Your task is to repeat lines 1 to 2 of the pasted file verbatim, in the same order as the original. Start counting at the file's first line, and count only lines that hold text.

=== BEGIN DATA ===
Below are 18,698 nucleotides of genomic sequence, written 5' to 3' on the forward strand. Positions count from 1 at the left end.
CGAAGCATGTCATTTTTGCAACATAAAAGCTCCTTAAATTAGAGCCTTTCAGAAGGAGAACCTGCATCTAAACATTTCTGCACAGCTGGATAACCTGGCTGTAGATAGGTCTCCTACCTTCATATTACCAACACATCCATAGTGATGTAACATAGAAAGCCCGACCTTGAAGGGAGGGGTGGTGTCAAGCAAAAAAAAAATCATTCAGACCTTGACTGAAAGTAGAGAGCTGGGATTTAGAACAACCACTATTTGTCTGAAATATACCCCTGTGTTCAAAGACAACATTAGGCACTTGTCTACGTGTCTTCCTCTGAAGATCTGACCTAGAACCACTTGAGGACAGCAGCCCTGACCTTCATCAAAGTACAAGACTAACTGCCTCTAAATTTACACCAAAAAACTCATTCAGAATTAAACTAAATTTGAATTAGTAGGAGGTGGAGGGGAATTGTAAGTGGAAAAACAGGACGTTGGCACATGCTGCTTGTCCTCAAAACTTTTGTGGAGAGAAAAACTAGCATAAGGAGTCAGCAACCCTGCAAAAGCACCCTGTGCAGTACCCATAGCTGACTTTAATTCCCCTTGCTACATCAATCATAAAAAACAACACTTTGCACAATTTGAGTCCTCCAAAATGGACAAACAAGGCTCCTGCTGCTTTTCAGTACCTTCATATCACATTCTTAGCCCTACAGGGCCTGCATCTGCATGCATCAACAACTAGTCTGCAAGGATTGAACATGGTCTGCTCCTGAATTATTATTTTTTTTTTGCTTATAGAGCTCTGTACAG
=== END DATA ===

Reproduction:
Below are 18,698 nucleotides of genomic sequence, written 5' to 3' on the forward strand. Positions count from 1 at the left end.
CGAAGCATGTCATTTTTGCAACATAAAAGCTCCTTAAATTAGAGCCTTTCAGAAGGAGAACCTGCATCTAAACATTTCTGCACAGCTGGATAACCTGGCTGTAGATAGGTCTCCTACCTTCATATTACCAACACATCCATAGTGATGTAACATAGAAAGCCCGACCTTGAAGGGAGGGGTGGTGTCAAGCAAAAAAAAAATCATTCAGACCTTGACTGAAAGTAGAGAGCTGGGATTTAGAACAACCACTATTTGTCTGAAATATACCCCTGTGTTCAAAGACAACATTAGGCACTTGTCTACGTGTCTTCCTCTGAAGATCTGACCTAGAACCACTTGAGGACAGCAGCCCTGACCTTCATCAAAGTACAAGACTAACTGCCTCTAAATTTACACCAAAAAACTCATTCAGAATTAAACTAAATTTGAATTAGTAGGAGGTGGAGGGGAATTGTAAGTGGAAAAACAGGACGTTGGCACATGCTGCTTGTCCTCAAAACTTTTGTGGAGAGAAAAACTAGCATAAGGAGTCAGCAACCCTGCAAAAGCACCCTGTGCAGTACCCATAGCTGACTTTAATTCCCCTTGCTACATCAATCATAAAAAACAACACTTTGCACAATTTGAGTCCTCCAAAATGGACAAACAAGGCTCCTGCTGCTTTTCAGTACCTTCATATCACATTCTTAGCCCTACAGGGCCTGCATCTGCATGCATCAACAACTAGTCTGCAAGGATTGAACATGGTCTGCTCCTGAATTATTATTTTTTTTTTGCTTATAGAGCTCTGTACAG